According to the process of this invention, the reaction is carried out in the presence of a catalyst, the amount used of the catalyst may vary over a very wide range. Although normally the objects of the invention are fully attained with a very minute amount, a large amount such as several tensflofpercent per in its vapor phase with the catalyst phase, or also to carry outthe reaction by means of the catalytic oxidation reaction in the liquid phase by contacting the material propylene in its liquid phase with the catalyst phase under conditions of normal atmospheric pressure or application of pressure. One of the important features of the process of this invention lies particularly in the fact that the reaction can be carried out under normal atmospheric pressure.

The vapor phase reaction can be carried out by effecting the vapor phase catalytic oxidation of the material propylene and oxygen or an oxygen-containing gas in their gaseous state in the presence of a catalyst selected from the group consisting of a vapor phase, liquid phase, slurry phase and solid phase catalysts under conditions of a temperature of from about 200 to 800 C. and a pressure of from normal atmospheric pressure to about 10 atmospheres.

On the other hand, the liquid phase reaction can be carried out by effecting the liquid phase catalytic oxidation under the conditions of a temperature of from 100 "to 300 C. and a pressure of from normal atmospheric pressure to about 70 atmospheres in the presence of a catalyst selected from the group consisting of solution phase, slurry phase and vapor phase catalysts, the presence of catalyst being accomplished by dissolving the material propylene and oxygen or a oxygen-containing gas in a suitable solvent such as, say, benzene, toluene, etc., and then by either blowing thereinto a vapor phase catalyst, or incorporating therein a liquid phase or slurry phase catalyst, or by adding a solid phase catalyst thereto to form'a solution phase or slurry phase catalyst in the reaction solution. In this case, it is most convenient when the solvent used to dissolve the material propylene and the solvent used for forming the solution phase or slurry phase catalyst are the same.

Additionally, by incorporating in the reaction system at least one additive selected from the group consisting of formaldehyde, acetoaldehyde, propylaldehydes, acrolein, butylaldehydes, acetone, methanol, ethanol, propanols and butanols, the reaction speed and/ or selectively can also be enhanced.

' The ratio of the material propylene to oxygen varies also with the external operative conditions such as the catalyst, reaction temperature, gas velocity as well as pressure, etc., the reaction being operable over a very wide range of from oxygen in great excess to oxygen in minute quantities on the order of l/ 1000 (volume), but froma standpoint of commercial scale operations a ratio on the, order of 1:0.1-1215 (volume) is advantageous. Preferably the oxygen is fed in increments. Furthermore, the mixed gas comprising propylene and oxygen can be diluted with other inert gases, in which case it is prein which i hour is also usable. The amount tobe used can be varied 7 over a wide range depending on such as the form and class of the catalysts, the combinations thereof employed, the intended chief products, the reactionconditions, etc.v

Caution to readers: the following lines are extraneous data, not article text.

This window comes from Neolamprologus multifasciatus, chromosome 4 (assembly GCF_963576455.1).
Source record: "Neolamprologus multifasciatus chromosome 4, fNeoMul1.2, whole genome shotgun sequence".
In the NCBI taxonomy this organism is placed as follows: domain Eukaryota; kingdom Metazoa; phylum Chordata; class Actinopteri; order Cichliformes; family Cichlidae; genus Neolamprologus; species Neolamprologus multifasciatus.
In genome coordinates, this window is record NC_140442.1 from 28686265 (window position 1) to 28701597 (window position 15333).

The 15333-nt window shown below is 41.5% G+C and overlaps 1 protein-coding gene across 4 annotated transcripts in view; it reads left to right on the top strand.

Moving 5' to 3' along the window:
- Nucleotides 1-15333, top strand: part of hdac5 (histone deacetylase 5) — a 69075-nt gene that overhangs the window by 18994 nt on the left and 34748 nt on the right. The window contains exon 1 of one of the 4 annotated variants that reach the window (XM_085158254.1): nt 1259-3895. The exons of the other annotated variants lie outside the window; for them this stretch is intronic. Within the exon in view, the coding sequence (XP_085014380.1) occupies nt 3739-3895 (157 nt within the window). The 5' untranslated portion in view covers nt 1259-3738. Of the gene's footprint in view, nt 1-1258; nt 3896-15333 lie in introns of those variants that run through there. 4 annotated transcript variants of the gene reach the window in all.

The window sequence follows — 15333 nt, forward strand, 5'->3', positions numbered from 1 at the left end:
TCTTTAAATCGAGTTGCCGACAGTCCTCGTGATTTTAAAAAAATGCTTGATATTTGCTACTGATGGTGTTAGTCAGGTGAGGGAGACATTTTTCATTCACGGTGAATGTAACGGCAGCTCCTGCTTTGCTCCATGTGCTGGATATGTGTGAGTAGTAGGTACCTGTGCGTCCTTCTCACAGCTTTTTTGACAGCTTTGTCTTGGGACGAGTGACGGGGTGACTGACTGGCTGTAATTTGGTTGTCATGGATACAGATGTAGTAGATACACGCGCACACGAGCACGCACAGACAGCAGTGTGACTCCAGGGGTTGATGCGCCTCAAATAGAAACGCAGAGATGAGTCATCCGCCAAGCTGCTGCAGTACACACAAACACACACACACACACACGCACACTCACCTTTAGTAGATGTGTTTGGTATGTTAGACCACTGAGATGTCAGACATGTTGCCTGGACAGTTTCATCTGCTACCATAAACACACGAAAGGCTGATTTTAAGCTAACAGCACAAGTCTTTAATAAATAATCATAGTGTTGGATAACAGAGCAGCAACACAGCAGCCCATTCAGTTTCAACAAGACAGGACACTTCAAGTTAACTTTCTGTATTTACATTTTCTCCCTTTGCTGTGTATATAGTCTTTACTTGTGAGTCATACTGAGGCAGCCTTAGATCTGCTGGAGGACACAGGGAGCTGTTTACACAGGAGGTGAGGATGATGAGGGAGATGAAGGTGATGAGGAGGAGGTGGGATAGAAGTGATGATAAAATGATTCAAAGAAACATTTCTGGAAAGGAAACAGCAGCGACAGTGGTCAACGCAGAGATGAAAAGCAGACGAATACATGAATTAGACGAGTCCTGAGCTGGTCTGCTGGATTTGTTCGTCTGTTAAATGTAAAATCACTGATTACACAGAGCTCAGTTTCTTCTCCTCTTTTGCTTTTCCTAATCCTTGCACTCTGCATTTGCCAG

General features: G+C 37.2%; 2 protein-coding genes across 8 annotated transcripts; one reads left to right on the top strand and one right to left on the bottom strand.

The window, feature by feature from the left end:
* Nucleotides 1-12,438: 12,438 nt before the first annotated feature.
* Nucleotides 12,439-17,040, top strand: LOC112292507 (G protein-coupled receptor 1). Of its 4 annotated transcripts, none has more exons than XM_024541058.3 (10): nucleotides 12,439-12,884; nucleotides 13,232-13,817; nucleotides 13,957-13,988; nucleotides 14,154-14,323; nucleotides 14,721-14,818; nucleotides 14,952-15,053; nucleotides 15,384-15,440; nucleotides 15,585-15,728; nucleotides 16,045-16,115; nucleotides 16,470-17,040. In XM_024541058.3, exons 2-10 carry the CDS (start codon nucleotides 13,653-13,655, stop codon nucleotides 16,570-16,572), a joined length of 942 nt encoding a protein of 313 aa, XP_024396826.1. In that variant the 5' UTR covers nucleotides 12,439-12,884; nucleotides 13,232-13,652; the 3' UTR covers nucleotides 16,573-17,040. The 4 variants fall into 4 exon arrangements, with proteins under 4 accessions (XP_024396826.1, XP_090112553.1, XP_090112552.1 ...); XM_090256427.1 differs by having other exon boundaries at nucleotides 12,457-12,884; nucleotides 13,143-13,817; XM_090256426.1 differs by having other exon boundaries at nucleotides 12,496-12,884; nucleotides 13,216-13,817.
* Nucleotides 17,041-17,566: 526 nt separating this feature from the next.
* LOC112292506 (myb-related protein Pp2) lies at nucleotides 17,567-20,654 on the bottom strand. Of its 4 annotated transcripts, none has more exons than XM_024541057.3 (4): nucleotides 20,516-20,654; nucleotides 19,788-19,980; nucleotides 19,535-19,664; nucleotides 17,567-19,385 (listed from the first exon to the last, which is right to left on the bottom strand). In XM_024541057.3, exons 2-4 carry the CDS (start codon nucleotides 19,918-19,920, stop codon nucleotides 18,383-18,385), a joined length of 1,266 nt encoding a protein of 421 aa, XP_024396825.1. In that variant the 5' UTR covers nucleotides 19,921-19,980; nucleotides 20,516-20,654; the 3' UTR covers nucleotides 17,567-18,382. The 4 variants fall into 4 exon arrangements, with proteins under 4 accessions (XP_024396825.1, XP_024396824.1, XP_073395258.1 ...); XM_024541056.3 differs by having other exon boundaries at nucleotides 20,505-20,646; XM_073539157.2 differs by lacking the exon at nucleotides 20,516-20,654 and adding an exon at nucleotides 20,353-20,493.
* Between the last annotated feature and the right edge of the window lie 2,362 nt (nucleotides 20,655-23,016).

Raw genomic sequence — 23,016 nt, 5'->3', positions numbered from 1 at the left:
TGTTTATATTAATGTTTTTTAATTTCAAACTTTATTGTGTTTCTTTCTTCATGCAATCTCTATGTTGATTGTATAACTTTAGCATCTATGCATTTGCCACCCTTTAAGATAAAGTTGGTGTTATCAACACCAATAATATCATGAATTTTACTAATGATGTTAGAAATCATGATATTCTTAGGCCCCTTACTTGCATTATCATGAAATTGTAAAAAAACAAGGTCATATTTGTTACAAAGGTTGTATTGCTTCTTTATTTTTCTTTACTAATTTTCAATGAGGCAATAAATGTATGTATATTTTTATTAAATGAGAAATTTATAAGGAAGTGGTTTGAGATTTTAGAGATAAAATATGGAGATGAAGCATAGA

The reaction can be carried outwithout regard to the ferred from the standpoint of commercial scale operatrons that the concentration of the propylene be on the order of about 5 to' 98% by volume. As to the oxidation reaction of propylene with the catalyst system 01 this invention, it is not necessarily clear at present as to whether this is due to" the reaction of the propylene and oxygen which havefbeen adsorbed on the silicon or tin catalyst of this invention or whether the reaction products of the aforesaid catalyst and the propylene or the oxygen intervenes as intermediates. The oxidation catalyst of the present invention, however, is one that has not been knownhitherto, and it is to be understood that this invention is not to be limited in any manner whatsoever by such an inference of the reactior mechanism.

While in the past propylene oxide could not be obtainec at all at normal atmospheric pressure by using propylent and oxygen, as such, or by passing them over a catalyst when the process of this invention is practiced, it is ob tained very readily at a conversion rate on the order a 1% to 5%. Furthermore, when the liquid phase catalytit oxidation process is employed with the reaction condition:

of a temperature of 100 to 200 C. and application of pressure, propylene oxide can be obtained at a conversion rate of about 4%. In this instance, its selectivity is of the order of 50%. Furthermore, it is also an important feature of this invention that the products consist of chiefly prodiphenyl dichlorosilane was used as the catalyst. 10 grams of this catalyst was charged to a quartz reactor of 50 ml. capacity, and then at 300 C. propylene and oxygen were fed under normal atmospheric pressure at the rates of respectively 82 and 16 millimoles per hour, after which pylene oxide, acetoaldehyde and acrolein, which are the gas evolved was cooled to room temperature. When materials of commercial importance, and that the producanalyzed as in Example 1, the production of propylene tion of lay-products such as carbon oxides, formaldehyde, oxide was at 1.2 millimoles per hour and that of acetoetc., is relatively insignificant. aldehyde was 1.6 millimoles per hour. The conversion to The following examples are given for a clearer under-- 1O propylene oxide was at the rate of 1.5% while that to standing of the invention. It is to be understood, however, acetoaldehyde was at 2.0%. The yield on the basis of that these examples are not in limitation of the invention propylene consumed was 6% in case of propylene oxide and that many modifications and changes are possible and 8.2% in the case of acetoaldehyde. without departing from the scope of the invention as defined in the appended claims. 15